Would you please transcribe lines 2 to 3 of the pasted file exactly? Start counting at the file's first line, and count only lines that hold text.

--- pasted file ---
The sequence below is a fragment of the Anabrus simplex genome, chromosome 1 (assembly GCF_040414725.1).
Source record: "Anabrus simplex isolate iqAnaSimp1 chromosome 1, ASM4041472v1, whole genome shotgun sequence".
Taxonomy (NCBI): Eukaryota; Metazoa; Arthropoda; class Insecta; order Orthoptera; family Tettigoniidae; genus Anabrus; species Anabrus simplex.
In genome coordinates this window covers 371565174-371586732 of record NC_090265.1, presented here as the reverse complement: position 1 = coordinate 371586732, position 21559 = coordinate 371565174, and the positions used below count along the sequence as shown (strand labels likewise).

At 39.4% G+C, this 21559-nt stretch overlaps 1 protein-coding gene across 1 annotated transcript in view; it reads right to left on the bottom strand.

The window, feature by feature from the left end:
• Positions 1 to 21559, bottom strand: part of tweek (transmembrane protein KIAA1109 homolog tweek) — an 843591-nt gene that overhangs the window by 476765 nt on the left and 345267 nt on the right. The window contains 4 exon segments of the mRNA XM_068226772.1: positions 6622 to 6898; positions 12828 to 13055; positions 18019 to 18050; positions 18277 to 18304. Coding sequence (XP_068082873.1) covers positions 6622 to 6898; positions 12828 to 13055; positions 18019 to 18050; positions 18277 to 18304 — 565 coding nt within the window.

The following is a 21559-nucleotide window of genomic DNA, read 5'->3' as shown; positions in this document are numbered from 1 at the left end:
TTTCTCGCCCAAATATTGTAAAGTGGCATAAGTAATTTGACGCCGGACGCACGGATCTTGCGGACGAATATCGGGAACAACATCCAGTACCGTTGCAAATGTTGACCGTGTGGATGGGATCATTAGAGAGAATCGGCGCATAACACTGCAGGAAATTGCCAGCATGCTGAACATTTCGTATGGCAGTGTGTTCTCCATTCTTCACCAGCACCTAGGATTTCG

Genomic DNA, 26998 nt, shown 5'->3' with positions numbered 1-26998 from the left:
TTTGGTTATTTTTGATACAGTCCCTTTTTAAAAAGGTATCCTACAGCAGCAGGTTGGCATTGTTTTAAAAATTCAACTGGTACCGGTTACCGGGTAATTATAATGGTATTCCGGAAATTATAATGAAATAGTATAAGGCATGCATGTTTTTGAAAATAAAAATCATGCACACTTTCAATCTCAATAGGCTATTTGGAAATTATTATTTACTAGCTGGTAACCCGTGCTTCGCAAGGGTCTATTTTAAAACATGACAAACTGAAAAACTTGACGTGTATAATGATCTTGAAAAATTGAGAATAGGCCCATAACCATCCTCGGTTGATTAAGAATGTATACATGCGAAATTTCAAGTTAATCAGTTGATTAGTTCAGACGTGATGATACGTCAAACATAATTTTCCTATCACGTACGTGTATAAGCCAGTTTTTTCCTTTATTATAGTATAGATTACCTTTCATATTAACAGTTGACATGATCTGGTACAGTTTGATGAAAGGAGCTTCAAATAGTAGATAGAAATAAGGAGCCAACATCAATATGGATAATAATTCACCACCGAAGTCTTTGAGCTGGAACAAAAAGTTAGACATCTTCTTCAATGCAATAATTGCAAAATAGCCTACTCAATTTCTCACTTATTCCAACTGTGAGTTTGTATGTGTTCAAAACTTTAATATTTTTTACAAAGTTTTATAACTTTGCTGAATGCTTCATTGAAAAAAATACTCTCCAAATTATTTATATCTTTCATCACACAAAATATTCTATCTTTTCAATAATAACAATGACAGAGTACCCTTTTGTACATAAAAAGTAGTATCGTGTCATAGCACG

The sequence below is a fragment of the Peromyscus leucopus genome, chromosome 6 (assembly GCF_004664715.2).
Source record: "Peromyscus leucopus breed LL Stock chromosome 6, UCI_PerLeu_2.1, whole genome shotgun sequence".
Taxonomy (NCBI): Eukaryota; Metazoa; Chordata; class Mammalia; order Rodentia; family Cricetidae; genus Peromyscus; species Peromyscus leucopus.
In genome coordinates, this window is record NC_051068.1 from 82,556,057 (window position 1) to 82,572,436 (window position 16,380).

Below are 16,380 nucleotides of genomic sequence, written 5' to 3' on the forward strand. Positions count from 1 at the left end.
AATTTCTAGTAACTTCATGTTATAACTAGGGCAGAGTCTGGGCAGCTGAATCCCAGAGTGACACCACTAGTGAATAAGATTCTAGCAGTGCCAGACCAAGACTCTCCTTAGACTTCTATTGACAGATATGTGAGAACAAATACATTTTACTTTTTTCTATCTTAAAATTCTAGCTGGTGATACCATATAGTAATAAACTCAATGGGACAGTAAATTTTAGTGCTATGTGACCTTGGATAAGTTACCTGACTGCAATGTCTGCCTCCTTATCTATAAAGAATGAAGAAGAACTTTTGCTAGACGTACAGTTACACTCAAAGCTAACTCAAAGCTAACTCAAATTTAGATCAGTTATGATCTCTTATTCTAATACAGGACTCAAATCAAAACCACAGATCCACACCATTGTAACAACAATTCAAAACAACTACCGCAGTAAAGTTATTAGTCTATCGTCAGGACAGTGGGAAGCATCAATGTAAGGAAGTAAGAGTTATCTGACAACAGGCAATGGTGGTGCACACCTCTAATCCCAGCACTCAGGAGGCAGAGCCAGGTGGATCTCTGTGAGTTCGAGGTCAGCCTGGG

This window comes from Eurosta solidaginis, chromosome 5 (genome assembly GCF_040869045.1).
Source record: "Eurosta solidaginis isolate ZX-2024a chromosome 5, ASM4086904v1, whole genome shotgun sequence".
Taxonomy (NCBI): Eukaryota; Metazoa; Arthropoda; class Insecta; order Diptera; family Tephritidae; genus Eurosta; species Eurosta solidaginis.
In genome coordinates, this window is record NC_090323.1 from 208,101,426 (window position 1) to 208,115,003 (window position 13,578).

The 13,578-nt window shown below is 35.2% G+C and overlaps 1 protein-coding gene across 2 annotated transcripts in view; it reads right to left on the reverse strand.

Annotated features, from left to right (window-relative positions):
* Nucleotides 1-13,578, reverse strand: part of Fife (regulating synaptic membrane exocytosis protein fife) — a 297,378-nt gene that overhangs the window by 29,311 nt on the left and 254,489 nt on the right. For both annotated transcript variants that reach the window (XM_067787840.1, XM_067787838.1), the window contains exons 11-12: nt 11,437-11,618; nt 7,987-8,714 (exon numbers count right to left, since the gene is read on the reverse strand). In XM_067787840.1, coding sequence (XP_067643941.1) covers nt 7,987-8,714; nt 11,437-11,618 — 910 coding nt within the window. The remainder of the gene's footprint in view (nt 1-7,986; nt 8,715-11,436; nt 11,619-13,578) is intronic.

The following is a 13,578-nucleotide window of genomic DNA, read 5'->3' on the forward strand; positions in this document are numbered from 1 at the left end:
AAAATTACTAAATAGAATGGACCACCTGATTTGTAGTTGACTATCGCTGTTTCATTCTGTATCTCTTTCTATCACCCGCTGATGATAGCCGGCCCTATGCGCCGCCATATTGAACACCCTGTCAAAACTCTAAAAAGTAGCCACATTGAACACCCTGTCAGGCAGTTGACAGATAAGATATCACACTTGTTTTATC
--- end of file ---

Source record: "Anabrus simplex isolate iqAnaSimp1 chromosome 1, ASM4041472v1, whole genome shotgun sequence".
Taxonomy (NCBI): Eukaryota; Metazoa; Arthropoda; class Insecta; order Orthoptera; family Tettigoniidae; genus Anabrus; species Anabrus simplex.